• At point of difficulty S and “Does it make sense?” probably least helpful for ELL students. CAUTION we don’t want students to think that reading is just remembering words. So use think aloud when using the S and in some cases the M prompts. Make sure students grasp the purpose of the lesson. After reading – oral retell using the model or frame you’ve taught – complete sentence, present/past tense etc. Locate answers in text – the information in the lower level texts lead to lower level questions but higher level thinking can be activated during writing which we’ll address in a moment. Phonics or new sight words
  • Helps students develop pa as they stretch words to listen for sounds and their order within words. Guides students to make discoveries about words. Helps students learn how American English spelling system works. 3 parts Paper reproducible sheets in the book, m.l., or tiles Simple (initial letters) to more complex (rhyming words) Transfer new learning to reading and writing new words – teacher is able to link what was taught during MW to reading and writing Secret word uses all the letters Lesson 1 part 1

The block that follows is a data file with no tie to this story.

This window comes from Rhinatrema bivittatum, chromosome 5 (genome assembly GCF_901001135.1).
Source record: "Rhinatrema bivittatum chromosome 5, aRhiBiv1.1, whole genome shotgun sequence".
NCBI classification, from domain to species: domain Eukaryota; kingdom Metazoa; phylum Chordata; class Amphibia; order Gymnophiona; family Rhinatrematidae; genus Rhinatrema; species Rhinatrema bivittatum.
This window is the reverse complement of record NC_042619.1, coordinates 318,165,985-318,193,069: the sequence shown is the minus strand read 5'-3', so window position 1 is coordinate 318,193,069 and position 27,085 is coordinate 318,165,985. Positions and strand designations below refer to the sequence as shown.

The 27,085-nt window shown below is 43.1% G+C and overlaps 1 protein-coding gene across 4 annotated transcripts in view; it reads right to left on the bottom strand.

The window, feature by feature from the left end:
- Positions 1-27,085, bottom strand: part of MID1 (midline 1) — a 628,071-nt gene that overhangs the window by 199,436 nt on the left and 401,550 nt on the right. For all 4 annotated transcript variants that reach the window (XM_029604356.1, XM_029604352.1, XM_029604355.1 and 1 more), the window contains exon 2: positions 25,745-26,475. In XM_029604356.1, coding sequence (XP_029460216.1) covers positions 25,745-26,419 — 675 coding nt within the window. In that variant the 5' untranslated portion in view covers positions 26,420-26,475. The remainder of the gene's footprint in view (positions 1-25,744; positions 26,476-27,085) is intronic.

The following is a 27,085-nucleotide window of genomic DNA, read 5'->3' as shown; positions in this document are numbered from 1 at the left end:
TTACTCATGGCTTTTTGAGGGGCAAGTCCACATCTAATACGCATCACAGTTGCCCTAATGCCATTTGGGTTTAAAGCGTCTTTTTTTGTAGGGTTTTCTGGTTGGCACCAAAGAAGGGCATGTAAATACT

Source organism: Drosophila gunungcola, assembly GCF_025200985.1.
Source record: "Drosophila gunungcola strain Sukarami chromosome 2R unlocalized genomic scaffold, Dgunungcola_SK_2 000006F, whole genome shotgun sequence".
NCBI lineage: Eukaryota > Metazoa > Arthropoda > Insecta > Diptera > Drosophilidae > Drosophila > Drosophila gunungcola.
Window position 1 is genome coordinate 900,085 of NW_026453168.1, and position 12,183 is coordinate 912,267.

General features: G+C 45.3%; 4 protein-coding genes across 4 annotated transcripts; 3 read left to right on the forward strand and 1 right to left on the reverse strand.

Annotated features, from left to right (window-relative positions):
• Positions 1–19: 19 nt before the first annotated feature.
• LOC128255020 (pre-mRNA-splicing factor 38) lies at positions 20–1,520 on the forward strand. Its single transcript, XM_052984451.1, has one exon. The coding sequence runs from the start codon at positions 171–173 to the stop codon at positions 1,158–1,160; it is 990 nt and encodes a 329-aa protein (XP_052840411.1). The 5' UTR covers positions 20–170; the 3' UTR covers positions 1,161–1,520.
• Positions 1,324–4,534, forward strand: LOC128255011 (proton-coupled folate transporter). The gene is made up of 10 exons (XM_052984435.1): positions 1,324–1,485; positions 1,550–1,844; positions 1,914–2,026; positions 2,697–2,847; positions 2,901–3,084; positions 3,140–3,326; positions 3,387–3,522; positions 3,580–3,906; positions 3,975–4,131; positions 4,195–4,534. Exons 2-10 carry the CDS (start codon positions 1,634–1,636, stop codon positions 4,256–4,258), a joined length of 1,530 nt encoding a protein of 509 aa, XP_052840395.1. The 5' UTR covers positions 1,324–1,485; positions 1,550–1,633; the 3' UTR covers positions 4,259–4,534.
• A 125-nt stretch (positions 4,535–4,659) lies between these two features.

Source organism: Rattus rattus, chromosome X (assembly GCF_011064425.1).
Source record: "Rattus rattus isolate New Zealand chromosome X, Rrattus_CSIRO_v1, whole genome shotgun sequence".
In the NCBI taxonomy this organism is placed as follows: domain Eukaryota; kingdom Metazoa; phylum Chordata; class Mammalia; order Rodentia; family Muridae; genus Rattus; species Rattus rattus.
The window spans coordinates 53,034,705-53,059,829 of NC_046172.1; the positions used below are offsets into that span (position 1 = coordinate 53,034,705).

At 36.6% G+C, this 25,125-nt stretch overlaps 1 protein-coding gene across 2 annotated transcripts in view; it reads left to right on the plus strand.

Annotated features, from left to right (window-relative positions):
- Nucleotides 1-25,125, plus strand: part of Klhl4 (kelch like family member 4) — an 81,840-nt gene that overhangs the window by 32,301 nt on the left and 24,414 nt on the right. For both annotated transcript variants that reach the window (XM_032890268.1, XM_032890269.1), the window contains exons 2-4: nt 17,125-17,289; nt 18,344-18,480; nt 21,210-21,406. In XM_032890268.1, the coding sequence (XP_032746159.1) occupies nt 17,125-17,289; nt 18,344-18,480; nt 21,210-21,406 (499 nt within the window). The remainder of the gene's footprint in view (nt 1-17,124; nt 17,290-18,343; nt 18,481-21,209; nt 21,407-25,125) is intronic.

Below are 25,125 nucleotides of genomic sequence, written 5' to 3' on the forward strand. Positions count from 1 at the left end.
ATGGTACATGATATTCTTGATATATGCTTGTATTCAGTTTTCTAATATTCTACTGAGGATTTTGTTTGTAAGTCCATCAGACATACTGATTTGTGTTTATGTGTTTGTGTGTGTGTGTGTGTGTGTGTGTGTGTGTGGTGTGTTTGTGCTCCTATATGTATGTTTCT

• single teaching method can be used to strengthen phonemic awareness, concepts about print, phonics, spelling, syntax, fluency, and help children attach meaning to print.
  • During interactive writing students are engaged in the encoding process of writing and the decoding process of reading, all within the same piece of text. Interactive writing is a unique opportunity to help children see the relationship between reading and writing.
  • The teacher serves as the facilitator by guiding and modeling reading and writing strategies while engaging students in creating text.
  • The students participate by collaborating in the construction of the text to the extent that they are able.
  • The goal is to get students independent as quickly as possible. WW but that’s for another day.
  • ESOL\METS Presentation